By Kat Hamilton
Recently I was one of the many organizers on NYC’s Freak Out Fest. Freak Out Fest was created with the intention to amplify queer and trans voices in punk music. I think we succeeded in that intention.
Proceeds were donated to FIERCE, which is a nonprofit that helps homeless queer youth. Beyond that, I witnessed the queer community take care of one another.
This festival had been about two months in the making, and it faced many last minute challenges. Everyone involved handled themselves with grace.
The attendance was passionate, despite fluctuating greatly depending on the day. I was deeply touched. The first night took place at the Silent Barn in Bushwick. After the first band performed, the residents of the Silent Barn informed the Festival that the house had caught fire. This is not only tragic for the venue but for the house itself which is a live-work space for local artists. The organizers onsite were amazing. They retrieved all the gear quickly and ushered everyone to safety. Unfortunately the water damage has left the Silent Barn in dire shape, leaving us venue-less for day three.
When I heard about the fire, I was in California. I panicked; I thought, “we will have to cancel the Sunday shows." But when I landed in JFK, I checked my email and the organizers had managed to find two new venues for Sunday. I went straight to the venue, Cake Shop, to offer my help.
Magically, the room was packed. Leaving all of us feeling pretty good about the next day. The best thing was that people were so curious about our event. I spent the night telling attendees about Punk Out and Freak Out fest. There was a wonderful energy of the crowd at night two. C’yotes, who was the opening band, set the mood right with their energetic banter. I was especially pleased to see strangers walk in and ask about the show. They just wanted to do something cool and we were that thing.
I worked both shows on day three. We weren’t expecting much for turnout given the last minute venue switch, but the crowd we did have was so supportive. During the matinee, I was moved by an unplugged set by Possum. One of the bands got caught in traffic and missed their set all together. I was impressed not only by the resourcefulness of my fellow organizers, but by the other bands being so flexible.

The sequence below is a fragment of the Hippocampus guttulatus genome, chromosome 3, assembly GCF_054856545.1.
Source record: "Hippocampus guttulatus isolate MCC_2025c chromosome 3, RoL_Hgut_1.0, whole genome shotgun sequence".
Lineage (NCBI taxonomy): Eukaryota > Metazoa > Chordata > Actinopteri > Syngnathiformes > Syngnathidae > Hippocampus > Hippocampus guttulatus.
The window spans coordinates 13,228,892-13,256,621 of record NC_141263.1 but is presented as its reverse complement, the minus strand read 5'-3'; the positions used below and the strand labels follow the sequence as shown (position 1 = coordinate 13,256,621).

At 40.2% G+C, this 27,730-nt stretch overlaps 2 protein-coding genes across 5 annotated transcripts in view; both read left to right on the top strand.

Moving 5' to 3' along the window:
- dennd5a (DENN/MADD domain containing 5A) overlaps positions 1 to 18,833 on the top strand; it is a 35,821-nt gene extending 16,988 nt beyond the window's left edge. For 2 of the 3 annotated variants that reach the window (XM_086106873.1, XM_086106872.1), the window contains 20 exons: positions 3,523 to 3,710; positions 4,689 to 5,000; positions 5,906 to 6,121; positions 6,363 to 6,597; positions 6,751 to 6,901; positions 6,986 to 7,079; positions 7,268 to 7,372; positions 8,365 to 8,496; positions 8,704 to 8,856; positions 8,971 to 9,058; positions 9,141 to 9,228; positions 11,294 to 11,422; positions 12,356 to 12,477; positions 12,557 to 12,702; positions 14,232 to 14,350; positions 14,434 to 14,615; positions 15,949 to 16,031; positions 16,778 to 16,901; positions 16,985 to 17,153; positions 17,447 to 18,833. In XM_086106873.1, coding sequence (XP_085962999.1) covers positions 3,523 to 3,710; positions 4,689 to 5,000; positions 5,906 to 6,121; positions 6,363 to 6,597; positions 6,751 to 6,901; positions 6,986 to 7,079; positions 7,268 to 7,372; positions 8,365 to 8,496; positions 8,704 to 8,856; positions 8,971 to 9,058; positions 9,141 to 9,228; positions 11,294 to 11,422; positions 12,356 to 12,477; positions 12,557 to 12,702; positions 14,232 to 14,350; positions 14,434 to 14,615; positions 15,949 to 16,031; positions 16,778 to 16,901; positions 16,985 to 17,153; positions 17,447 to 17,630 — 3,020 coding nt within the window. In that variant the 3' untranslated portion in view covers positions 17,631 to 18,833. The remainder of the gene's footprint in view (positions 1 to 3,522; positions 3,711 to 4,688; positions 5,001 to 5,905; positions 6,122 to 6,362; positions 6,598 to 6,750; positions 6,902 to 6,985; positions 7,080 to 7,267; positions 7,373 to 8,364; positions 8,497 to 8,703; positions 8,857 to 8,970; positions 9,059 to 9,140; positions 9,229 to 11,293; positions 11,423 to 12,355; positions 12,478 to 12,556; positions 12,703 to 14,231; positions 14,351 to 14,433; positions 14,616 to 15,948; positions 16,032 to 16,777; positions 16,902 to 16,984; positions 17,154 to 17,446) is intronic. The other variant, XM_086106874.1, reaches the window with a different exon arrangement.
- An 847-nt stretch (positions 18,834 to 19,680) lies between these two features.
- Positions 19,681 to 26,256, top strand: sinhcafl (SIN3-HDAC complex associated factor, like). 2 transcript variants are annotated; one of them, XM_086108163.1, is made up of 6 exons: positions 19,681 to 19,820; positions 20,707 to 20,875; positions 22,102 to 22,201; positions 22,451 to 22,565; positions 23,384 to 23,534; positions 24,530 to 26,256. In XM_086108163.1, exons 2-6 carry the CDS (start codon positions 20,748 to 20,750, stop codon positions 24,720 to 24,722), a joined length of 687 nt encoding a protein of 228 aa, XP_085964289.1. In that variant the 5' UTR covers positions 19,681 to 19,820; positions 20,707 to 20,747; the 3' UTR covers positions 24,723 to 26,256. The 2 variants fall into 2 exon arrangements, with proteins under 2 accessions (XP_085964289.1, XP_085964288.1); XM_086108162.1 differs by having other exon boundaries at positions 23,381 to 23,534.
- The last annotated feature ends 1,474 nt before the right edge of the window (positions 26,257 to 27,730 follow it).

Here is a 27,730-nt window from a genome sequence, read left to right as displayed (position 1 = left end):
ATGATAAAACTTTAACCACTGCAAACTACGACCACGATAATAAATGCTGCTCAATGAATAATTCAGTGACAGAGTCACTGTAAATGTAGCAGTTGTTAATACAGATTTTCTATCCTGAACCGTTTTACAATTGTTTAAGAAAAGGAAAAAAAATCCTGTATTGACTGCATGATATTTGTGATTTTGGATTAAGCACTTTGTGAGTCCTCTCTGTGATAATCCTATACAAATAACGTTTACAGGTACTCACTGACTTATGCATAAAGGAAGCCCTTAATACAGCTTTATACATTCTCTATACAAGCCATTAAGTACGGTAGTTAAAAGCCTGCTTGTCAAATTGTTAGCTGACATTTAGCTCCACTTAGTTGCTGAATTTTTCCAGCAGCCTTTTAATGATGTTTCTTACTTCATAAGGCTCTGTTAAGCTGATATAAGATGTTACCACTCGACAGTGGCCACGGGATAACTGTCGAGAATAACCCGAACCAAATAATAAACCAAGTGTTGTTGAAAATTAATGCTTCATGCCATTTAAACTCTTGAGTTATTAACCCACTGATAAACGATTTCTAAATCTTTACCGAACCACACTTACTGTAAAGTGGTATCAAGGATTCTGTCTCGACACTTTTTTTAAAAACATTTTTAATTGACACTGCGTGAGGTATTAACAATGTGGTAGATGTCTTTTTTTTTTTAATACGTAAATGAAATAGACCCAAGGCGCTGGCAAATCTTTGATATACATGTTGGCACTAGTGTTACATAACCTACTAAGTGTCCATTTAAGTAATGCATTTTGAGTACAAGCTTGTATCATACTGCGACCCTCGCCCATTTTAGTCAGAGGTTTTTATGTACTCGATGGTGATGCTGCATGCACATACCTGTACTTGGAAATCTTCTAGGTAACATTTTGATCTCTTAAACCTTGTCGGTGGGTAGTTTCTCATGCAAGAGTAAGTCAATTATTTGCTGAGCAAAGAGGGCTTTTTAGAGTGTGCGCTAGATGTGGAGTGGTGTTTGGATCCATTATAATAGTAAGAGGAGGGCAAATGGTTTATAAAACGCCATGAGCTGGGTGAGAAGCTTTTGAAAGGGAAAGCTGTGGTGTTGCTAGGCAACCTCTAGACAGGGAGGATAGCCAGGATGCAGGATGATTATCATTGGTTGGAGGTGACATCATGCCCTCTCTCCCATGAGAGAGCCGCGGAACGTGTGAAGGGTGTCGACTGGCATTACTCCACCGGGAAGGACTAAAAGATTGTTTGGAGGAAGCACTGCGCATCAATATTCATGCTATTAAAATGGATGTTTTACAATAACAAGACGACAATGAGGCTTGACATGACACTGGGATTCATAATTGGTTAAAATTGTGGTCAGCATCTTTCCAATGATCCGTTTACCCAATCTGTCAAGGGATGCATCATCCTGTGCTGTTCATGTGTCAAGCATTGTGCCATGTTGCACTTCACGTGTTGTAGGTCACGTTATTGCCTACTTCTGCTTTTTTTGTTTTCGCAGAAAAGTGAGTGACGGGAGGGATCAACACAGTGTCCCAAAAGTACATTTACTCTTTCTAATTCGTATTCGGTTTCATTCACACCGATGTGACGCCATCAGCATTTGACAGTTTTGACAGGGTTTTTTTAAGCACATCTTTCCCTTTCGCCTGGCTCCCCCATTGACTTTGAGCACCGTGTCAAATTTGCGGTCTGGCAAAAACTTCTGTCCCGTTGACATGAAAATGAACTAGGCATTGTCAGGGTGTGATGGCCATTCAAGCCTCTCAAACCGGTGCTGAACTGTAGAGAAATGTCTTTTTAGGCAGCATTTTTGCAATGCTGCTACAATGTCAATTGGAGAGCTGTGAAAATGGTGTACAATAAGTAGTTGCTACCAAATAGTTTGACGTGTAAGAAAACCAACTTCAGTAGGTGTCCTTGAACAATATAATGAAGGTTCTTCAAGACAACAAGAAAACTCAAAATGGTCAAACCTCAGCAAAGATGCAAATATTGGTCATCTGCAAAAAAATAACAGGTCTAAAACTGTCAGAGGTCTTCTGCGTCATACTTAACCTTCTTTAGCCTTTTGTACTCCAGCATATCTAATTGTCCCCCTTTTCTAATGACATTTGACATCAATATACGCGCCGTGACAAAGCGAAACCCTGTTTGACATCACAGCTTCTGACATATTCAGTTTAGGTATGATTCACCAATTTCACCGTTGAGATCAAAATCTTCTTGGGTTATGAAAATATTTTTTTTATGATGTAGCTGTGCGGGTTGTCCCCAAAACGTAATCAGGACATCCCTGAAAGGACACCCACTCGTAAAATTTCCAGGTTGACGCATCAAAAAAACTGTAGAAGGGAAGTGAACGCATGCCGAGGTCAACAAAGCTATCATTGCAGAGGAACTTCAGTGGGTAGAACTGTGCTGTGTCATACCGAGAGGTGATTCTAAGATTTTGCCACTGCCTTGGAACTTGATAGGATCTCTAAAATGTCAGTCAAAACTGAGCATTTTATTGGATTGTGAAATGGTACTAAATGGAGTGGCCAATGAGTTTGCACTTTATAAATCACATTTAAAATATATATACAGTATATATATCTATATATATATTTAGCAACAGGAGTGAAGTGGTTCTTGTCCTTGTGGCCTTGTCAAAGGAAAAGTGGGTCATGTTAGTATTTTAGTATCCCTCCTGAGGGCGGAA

The crowd ended up getting rocked by an extended set by Freya Wilcox. The night show took place at Trans Pecos, which inhabits the old space of the Silent Barn. The crowd felt much more like a family than the previous shows. It seemed like the queer punks had all huddled together. The night ended with a stellar set by PWR BTTM, who insisted that the audience donate to the Silent Barn repair instead of buying merch. After the organizers gave out free shirts and we all sighed in relief.
We did it, and now had a framework to create better festivals.
The NYC queer community often feels disjointed. There are small pockets of activity, but overall the scene can be isolating.
Manic Pixi often plays to a mostly straight audience. I look in the crowd and straight white men dominate. The problem with the New York scene isn’t that the queer population isn’t there, but that the queer population isn’t together. Freak Out Fest is a chance to purposefully make that space.
I know plenty of queer bands. Some who haunt DIY spots like Shea Stadium, and some who play more mainstream venues like Arlene's Grocery, but we are all so far apart. Everyone is too busy to really support our scene. Half the time, I’m too busy to support our scene. There is no “our” or “we,” only a mis-mashed scattering of ill attended queer friendships. This festival showed me that the demand really does exist. Not only that, but the seeds of community still exist. People were helping each other and problem solving together.
It’s easy for me to sit back and complain about the lack of a scene. When I was growing up, as isolated as I felt, I could always escape to Berkley, CA and catch a show at The Gilman. During my time in Boston, the house show culture was thriving. People supported bands in a way I haven’t witnessed in NYC. Freak Out Fest, however modest our debut, is a small catalyst of positive change. Its not just another Brooklyn punk festival, it’s a festival run by queers for queers. I think it has the power to create a scene that has been diluted in NYC. I know the desire exists because I saw it at every show I volunteered for. It is befitting that the last night of Freak Out Fest took place during the blood moon eclipse. A group of twenty or thirty people gathered in the back yard of Trans Pecos to watch the moon. Chondria’s distorted guitars hovered over the breezy night. Everyone immersing themselves in a moment of change, unconscious of their role.
Editor's Note: The views and opinions expressed on our Artist Corner and Blog are exclusively of the author and do not reflect the views and opinions of Punk Out as an organization.